Home Pastors Rest and Rhythms: A 40-Day Experiment That Changed My Life

Rest and Rhythms: A 40-Day Experiment That Changed My Life

Rest Rhythms

It worked for me, for years. Sunday morning. Go to church. A 30 minute worship set. A teaching, prepared by a skilled communicator. A time of prayer. Maybe communion, maybe not. Often we leave moved, impacted, even changed. Then we leave – but what happens next?

While it’s all good and important, I came to a place in my life where I said, “If this is my discipleship, it’s not working for me.” It just wasn’t working — and I’ve heard it’s not working for others.

It’s off to Sunday lunch, and a week dotted with quiet prayer to start each day. Mid-week we connect with a small group. Maybe, maybe not.

Meanwhile we work, we play, we struggle, our hearts grow tired, and we forget to be thankful, to feed on the Scriptures, and to meet in silence with God.

Yes, I was serving others, but I was not being formed into Christ by weekly, or even bi-weekly rhythms. I didn’t realize that I was being drawn to a daily rhythm that would — literally — change my life.

Plan Your Rhythms – Or They Will Plan You

By nature, my mind is buzzing, my work is constant, and I accumulate feelings throughout a day like a punctured boat hull takes on water.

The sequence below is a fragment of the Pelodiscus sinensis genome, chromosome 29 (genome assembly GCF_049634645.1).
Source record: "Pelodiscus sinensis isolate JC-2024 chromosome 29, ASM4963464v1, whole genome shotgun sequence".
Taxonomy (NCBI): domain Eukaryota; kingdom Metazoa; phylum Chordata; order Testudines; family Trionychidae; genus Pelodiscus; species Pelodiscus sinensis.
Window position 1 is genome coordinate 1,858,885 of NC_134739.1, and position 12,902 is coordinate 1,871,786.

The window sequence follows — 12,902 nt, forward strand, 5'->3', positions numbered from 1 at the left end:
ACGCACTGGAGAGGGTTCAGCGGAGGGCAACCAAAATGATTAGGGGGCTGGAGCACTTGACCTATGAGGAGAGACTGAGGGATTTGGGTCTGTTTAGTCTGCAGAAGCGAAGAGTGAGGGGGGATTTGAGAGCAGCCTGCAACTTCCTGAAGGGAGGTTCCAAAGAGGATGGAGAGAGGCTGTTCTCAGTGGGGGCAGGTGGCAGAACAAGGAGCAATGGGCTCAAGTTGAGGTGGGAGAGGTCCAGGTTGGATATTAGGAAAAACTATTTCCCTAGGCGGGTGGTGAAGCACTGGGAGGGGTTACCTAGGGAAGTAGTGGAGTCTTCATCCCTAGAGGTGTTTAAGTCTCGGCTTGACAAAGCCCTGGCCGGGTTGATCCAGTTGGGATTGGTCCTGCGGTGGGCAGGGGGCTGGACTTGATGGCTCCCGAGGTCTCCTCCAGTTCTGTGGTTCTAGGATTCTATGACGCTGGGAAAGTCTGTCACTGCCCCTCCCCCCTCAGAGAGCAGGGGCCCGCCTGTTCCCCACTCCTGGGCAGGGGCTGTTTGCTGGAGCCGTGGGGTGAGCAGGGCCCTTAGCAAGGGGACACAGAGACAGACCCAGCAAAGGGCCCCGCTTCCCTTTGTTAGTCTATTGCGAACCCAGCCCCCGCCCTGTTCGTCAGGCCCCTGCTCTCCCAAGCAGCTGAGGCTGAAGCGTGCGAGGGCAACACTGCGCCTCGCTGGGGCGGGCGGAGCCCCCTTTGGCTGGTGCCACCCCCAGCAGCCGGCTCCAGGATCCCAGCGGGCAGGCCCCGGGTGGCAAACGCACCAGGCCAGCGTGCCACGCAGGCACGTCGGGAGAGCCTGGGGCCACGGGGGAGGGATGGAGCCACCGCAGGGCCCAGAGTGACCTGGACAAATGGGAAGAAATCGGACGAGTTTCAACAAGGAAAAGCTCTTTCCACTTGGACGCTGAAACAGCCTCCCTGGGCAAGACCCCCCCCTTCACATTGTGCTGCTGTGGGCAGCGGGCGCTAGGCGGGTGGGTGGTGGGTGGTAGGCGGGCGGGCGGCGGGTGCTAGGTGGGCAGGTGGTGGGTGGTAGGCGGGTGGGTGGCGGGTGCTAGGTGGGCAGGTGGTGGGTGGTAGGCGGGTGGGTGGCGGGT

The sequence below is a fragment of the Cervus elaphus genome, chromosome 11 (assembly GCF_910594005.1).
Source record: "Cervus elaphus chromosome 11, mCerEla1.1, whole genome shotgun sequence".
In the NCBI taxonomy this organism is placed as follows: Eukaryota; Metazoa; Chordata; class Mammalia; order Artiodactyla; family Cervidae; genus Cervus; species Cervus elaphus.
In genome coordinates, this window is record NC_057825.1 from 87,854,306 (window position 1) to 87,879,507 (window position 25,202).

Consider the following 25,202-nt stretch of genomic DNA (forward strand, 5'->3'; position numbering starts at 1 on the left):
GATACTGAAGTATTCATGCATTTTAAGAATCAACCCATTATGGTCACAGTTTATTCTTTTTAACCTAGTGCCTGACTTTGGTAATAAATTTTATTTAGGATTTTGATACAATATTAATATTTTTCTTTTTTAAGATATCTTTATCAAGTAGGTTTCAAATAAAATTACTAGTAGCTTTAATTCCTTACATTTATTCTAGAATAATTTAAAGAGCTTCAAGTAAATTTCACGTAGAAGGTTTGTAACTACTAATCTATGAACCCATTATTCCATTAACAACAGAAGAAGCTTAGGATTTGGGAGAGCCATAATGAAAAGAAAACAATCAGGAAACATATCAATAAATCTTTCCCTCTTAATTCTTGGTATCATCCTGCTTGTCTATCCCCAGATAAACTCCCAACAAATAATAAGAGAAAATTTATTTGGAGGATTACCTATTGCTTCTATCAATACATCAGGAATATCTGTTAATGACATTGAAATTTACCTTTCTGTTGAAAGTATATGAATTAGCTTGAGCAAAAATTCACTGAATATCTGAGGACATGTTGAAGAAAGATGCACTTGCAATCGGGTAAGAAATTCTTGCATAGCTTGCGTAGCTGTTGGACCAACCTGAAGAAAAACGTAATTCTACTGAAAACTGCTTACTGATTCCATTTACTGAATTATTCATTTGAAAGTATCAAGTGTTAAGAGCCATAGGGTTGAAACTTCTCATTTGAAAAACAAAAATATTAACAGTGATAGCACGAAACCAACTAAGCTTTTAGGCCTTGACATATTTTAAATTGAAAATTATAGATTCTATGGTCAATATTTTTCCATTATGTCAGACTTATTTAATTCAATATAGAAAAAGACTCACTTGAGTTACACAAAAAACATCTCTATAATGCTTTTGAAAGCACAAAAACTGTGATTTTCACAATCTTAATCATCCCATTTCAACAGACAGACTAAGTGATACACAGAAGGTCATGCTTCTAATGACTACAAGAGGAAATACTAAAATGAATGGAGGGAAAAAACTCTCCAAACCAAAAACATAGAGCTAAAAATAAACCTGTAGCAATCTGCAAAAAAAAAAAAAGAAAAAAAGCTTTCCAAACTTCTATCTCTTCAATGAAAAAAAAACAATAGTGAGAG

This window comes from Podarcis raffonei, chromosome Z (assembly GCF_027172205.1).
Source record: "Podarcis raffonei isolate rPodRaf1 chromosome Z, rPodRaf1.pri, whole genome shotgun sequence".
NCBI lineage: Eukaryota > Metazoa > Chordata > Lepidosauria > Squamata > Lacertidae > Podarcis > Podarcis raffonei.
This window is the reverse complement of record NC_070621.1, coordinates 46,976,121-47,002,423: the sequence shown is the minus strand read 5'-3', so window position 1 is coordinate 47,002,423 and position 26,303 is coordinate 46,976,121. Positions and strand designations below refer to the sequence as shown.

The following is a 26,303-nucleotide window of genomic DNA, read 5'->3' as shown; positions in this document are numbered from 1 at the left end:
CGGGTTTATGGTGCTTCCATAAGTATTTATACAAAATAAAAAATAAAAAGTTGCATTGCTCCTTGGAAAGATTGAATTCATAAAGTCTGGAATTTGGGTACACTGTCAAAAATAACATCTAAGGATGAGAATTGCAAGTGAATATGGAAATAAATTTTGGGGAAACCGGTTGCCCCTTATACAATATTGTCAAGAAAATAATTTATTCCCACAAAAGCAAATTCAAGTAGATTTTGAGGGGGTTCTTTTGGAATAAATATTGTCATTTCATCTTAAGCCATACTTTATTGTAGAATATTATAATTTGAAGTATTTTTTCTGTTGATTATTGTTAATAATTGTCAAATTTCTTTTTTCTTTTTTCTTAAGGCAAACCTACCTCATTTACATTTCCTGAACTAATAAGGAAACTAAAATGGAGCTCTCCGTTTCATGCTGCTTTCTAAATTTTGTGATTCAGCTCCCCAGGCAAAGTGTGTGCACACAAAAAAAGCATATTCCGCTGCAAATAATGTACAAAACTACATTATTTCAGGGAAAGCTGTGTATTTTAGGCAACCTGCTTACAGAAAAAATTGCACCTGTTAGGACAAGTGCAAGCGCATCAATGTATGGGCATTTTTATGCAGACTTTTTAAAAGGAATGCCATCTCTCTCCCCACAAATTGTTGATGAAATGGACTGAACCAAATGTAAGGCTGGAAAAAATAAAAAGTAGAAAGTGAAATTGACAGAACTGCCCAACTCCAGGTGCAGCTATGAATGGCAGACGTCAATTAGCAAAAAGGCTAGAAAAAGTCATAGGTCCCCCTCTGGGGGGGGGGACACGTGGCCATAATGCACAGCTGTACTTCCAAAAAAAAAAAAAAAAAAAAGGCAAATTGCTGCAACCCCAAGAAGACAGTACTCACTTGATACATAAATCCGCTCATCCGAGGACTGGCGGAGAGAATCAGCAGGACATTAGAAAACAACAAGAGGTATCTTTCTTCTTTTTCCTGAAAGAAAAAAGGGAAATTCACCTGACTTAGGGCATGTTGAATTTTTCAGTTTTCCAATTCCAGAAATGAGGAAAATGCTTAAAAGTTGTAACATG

Residual thoughts from every conversation, task, and responsibility are always pressing on me, ready to overtake me 1, 2, even 3 or more times a day.

I needed more than the spiritual rhythms that had become the “norm” for most of my Christian life to date. Most Christians I know hunger for the same, but we don’t all know what to do about it.

The ancients understood that daily rhythms, set pauses in the day for a “mini-sabbath,” a re-focusing and re-centering on the Scriptures and Christ’s presence within us, were absolutely vital to the discipleship of the average Christian.

In the absence of daily rhythms that we choose, we plan, we repeat by habit, our rhythms will become those dictated to us by our job, our meals, or our relationships.

All day long, we react to the last conversation, the last email, the next task coming up. Our emotions gather, layer upon layer, and we are disoriented from who God is — and who we are — multiple times a day.